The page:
10/28/2020

A Visionary for Change: Ophthalmology and Accessibility with Aravind Srinivasan MS, MBA | Christoph Zindel

Season 1, Ep. 7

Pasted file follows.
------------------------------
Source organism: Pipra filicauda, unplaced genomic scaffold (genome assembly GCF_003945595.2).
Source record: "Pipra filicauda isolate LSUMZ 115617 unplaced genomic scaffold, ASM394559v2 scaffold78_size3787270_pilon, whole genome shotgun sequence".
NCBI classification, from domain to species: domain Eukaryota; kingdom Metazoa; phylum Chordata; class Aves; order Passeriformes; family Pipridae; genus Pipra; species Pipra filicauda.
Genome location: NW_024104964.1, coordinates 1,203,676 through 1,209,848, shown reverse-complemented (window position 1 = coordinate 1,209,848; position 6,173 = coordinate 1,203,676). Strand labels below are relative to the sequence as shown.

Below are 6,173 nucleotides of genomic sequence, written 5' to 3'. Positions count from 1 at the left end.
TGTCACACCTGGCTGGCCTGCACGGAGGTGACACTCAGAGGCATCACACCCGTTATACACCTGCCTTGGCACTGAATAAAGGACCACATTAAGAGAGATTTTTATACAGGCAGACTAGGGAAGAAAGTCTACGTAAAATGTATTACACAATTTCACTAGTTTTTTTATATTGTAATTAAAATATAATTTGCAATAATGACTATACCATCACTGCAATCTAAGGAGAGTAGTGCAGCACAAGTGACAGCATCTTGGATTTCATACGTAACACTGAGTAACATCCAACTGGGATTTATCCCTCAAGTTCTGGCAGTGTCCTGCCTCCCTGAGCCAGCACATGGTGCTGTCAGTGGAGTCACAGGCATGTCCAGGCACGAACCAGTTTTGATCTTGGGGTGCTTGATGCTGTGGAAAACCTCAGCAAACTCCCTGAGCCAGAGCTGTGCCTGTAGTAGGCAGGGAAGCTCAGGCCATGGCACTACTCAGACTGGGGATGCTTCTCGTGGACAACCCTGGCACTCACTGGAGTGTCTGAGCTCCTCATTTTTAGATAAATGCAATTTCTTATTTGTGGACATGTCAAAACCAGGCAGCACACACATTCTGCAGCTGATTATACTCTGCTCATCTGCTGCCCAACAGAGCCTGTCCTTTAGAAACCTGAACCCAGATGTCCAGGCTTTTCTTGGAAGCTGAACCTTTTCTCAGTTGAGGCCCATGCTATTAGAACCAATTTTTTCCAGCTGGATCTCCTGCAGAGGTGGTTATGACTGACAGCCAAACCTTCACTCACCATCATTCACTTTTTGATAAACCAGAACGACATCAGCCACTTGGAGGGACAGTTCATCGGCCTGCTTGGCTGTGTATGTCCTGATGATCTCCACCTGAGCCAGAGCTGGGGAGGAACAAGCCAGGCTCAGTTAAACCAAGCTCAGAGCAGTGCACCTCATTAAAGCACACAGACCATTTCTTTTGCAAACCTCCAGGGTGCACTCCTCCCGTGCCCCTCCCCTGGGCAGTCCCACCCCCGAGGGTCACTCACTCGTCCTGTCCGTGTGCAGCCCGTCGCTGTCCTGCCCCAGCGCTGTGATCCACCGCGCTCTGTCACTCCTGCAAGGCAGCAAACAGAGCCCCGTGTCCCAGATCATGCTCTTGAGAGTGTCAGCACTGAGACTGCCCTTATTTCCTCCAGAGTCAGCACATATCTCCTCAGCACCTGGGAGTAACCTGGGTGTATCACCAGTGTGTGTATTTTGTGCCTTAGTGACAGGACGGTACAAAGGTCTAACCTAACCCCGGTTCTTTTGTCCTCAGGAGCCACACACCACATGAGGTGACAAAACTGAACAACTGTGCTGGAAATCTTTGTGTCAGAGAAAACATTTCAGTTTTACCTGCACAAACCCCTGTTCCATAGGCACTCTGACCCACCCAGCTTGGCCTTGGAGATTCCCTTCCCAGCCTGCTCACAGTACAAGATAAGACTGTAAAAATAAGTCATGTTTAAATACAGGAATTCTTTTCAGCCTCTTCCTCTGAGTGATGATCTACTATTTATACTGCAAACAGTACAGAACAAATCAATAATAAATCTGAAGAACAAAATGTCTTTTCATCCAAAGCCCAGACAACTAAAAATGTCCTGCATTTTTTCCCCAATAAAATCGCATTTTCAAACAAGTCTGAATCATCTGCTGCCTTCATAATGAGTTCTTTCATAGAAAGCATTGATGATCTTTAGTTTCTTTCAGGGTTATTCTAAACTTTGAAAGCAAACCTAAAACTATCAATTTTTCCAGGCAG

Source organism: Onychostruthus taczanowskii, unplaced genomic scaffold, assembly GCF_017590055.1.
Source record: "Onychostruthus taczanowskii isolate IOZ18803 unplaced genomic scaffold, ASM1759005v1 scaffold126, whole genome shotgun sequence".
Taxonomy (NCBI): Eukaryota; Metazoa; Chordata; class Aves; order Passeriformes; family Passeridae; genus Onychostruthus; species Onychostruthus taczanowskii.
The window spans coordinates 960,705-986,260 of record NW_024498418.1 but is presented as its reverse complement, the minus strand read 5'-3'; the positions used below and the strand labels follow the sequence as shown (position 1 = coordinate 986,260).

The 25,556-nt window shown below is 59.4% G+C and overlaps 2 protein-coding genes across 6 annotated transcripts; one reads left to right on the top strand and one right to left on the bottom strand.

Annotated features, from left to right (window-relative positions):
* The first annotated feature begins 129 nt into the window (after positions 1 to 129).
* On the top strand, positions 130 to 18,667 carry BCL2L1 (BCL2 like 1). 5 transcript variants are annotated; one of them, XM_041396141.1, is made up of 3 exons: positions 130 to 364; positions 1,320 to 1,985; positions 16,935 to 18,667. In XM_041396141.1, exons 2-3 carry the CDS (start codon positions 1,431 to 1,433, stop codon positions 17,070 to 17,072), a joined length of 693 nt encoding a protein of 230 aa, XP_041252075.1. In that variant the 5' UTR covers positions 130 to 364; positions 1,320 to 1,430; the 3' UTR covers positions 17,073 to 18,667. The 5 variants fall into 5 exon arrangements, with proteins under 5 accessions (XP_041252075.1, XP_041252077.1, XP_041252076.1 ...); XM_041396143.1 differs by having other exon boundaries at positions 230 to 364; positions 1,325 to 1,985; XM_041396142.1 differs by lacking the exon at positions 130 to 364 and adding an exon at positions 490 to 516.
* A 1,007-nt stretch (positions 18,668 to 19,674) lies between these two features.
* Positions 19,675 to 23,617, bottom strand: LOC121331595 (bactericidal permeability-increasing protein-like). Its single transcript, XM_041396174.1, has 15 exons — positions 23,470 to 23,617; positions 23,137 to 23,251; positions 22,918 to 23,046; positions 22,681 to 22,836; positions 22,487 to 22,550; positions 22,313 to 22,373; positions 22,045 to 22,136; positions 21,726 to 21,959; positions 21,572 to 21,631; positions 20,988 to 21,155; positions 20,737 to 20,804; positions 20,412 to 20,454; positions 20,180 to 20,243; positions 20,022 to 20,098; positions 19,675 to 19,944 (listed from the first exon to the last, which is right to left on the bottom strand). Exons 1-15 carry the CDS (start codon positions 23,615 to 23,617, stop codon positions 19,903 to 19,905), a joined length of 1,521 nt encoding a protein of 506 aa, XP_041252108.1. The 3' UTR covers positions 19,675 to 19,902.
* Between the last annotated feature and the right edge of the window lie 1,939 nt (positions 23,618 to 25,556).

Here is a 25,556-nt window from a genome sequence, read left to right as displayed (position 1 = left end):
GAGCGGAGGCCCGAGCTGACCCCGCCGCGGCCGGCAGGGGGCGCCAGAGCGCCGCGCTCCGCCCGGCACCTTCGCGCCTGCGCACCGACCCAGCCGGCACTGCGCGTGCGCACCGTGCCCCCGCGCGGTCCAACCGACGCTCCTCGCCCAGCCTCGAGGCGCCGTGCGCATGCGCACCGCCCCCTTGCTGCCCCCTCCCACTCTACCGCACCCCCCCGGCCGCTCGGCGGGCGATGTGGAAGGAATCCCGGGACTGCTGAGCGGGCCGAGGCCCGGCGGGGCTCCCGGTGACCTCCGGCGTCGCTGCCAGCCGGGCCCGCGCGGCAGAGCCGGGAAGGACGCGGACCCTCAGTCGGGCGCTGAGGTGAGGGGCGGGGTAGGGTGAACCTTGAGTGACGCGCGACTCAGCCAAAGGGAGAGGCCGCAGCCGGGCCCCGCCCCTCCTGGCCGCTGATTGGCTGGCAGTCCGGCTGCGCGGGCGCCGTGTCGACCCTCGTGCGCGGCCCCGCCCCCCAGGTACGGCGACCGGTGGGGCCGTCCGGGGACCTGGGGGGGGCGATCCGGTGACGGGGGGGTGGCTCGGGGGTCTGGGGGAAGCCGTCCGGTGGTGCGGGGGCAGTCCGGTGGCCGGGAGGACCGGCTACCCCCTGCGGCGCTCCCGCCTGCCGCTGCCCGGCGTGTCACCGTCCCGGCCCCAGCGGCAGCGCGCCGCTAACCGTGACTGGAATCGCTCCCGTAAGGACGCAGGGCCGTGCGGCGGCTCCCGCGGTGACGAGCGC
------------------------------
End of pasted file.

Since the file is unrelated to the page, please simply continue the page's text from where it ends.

Over half of the world's population lacks access to basic healthcare. Beginning to tackle this problem requires more than structural change in the way we provide care. A true sense of purpose to create and direct those changes is vital for the structural DNA of a healthcare system to be rewired.Blindness was once a major problem for people all across India. The issue was accessibility to care in the early stages of ophthalmological complications. In 1976, Dr. Govindappa Venkataswamy opened the first Aravind Eye Hospital. The goal was to streamline care and make it more affordable while keeping the quality of care at a premium. Since its founding, the Aravind Eye Care System has expanded, serving more than 55 million patients across India. That legacy continues under the leadership of today’s guest.In this episode, Managing Board Member Christoph Zindel interviews Dr. Aravind Srinivasan, Chief Medical Officer at Aravind Eye Hospital Chennai. He is a cataract surgeon and expert in ophthalmology at Aravind Eye Care System. His focus is on management, innovation, and mentoring, specializing in evaluating and interpreting the performance of each division of AECS.Dr. Aravind Srinivasan shares the organizational mission, being that if treatment exists, then there’s no reason for people to suffer blindness needlessly. Through streamlining and standardizing their process of care, Aravind Eye Care System has helped countless people gain access to treatment. Today we’ll hear about the personal motivation that led to building the system, how it’s applied across India, and what it takes in terms of experience and personal drive in order to manage such a revolutionary system of healthcare.Some Questions I Ask:Can you explain your system of healthcare? (3:36)How are you able to make care so affordable? (9:20)How have you increased accessibility to care in India? (13:21)Is telehealth contributing to accessibility during the Covid-19 pandemic? (17:55)What can other healthcare organizations learn from your model? (20:00)How do diversity and inclusion play a role in the building of your teams? (24:20)What You’ll Learn in This Episode:How the problem of accessibility was addressed (4:35)Why a sense of purpose often gets lost in the business of healthcare (7:50)How poverty created a cultural barrier to asking for care (13:50)A simple example of streamlining that helped shape AECS (20:22)Connect with Aravind Srinivasan MS, MBA:FacebookAravind Eye Care SystemConnect with our Managing Board Member, Christoph Zindel:LinkedIn